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Transparency is the New Challenge for the UK's National Health Service

Posted on Jul 31, 2013 by Sergio Ulloa ()  | Tags: Healthcare, National Health Service, NHS, transparency, uk healthcare

Its is often said that in these fairly secular times, the nearest thing the British have to a national religion is, in fact, its National Health Service. The fact that the creation of the NHS played a central role in the celebrated pageant that formed the opening ceremony of the London 2012 Olympics was testament to this. However, recent months have seen what might be described as a crisis of faith in the institution and not for the first time, actions have been proposed to put it back on track with greater transparency being the most suggested method of doing so.

The NHS was established by a Labour Government in the years immediately after the second world war and celebrated its 65th birthday this year.  It was at the centre of a massive programme of social reform aimed at providing support to families and individuals from 'the cradle to the grave'. The fact that its creation was resisted by the medical profession of the time (and the then Conservative Party) has meant that the assessment of its success and failure has always had a political component.

That being said the Conservative Party, which leads the current Coalition Government in the UK, campaigned that the ' NHS was safe in its hands' and Prime Minister Cameron has regularly paid tribute to the support his own family drew from the service, especially referring to the treatment of his late son Ivan who was  born with cerebral palsy.

The latest travails of the NHS have a number of components. These include; an ageing population with its health concerns, more sophisticated treatment creating demand for  higher cost technology and a population made up of active and informed consumers of health care rather than its patient recipients. Overarching all of this is the challenge of planning and managing an activity that absorbs some £110 billion per annum ($167.5 billion) and employs 1.7 million people - which makes it the largest employer in Europe and allegedly  the  fourth largest ( after the Chinese Army, Indian Railways and Walmart) in the world. Spending on the NHC has risen by 1200% in real terms since it first came into operation.

Following on from a major reform in the structure of the service, which came into operation in April, issues concerning transparency in performance are increasingly generating concern.

Just a few weeks ago the first phase of a commitment to expose the performance of specialist surgeons went live. This phase aims to provide data on the outcomes of procedures for consultants in the specialisms of cardiac and vascular surgery. Ultimately, the commitment is to provide data of mortality levels relating to more than 3,000 surgeons across over twenty separate procedures.

The statistics are derived from the national clinical audit and track performance in respect of benchmarks that cover survival rates, length of stay in hospital after an operation and repeat operation rates, as well as the number of operations performed.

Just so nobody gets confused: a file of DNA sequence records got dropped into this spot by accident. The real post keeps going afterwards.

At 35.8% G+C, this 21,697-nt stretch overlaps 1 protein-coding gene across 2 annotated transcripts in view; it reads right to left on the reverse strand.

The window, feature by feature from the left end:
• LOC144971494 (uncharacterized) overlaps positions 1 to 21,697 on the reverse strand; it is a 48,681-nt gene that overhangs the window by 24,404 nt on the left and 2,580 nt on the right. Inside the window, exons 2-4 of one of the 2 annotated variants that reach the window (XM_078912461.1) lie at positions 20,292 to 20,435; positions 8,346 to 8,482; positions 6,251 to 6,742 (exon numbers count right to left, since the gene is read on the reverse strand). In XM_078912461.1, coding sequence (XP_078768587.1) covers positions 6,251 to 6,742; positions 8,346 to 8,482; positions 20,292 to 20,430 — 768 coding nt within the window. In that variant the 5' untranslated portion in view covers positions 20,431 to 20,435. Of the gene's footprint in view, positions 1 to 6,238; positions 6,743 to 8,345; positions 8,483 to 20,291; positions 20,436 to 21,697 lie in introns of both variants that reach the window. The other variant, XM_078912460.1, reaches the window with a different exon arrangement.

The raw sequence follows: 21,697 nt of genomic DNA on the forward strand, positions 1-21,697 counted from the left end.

The UK Data Protection Act means that consultants were not obliged to have  these results made public. Nonetheless some 98% of surgeons have signed up and those who did not consent  will be identifiable.

These statistics, which focus on 'mortality rates', have been criticised as being partial and possibly misleading.  It is said that the time frames currently used mean that many surgeons may not perform enough operations for the data to be significant. It has also been argued that mortality rates alone are a crude indicator of performance - the 'failure' of a hip replacement operation is more likely to be evidenced by need for repeat surgery than by a death for example.

However, the enthusiasm for greater transparency in medical performance has already moved on to a commitment in making the UK the first country with a national measure of avoidable deaths.

This commitment is one outcome of a report carried out by the NHS Medical Director for England, Sir Bruce Keogh which looked into some 14 medical trusts across England that were performing poorly in regard to mortality rates. The need to distinguish between 'avoidable' deaths at any institution and less sophisticated measures of mortality rates became very apparent and further research was needed in regard to the measurement of avoidable deaths. It was this statistic which Keogh argued could provide a real trigger for service improvement.

Some leaking of Keoghs report produced a storm of concern when the data was reported in the press and suggested that some 13,000 'unnecessary' deaths had occurred at 14 hospital trusts.. Keogh repudiates these conclusions as being clinically meaningless. However, the unavoidable political overtones of these initial reports - and the equally unavoidable role of the NHS as probably Britain's most kickable political football - meant that the issue generated point scoring between parties on a massive scale.

The facts are that there is probably not a household in the UK which cannot recount tales of both heroism and horror from some close encounter with the NHS. The progress of an institution so central to the emotional and physical well- being of the nation will remain very firmly at the centre of public attention.

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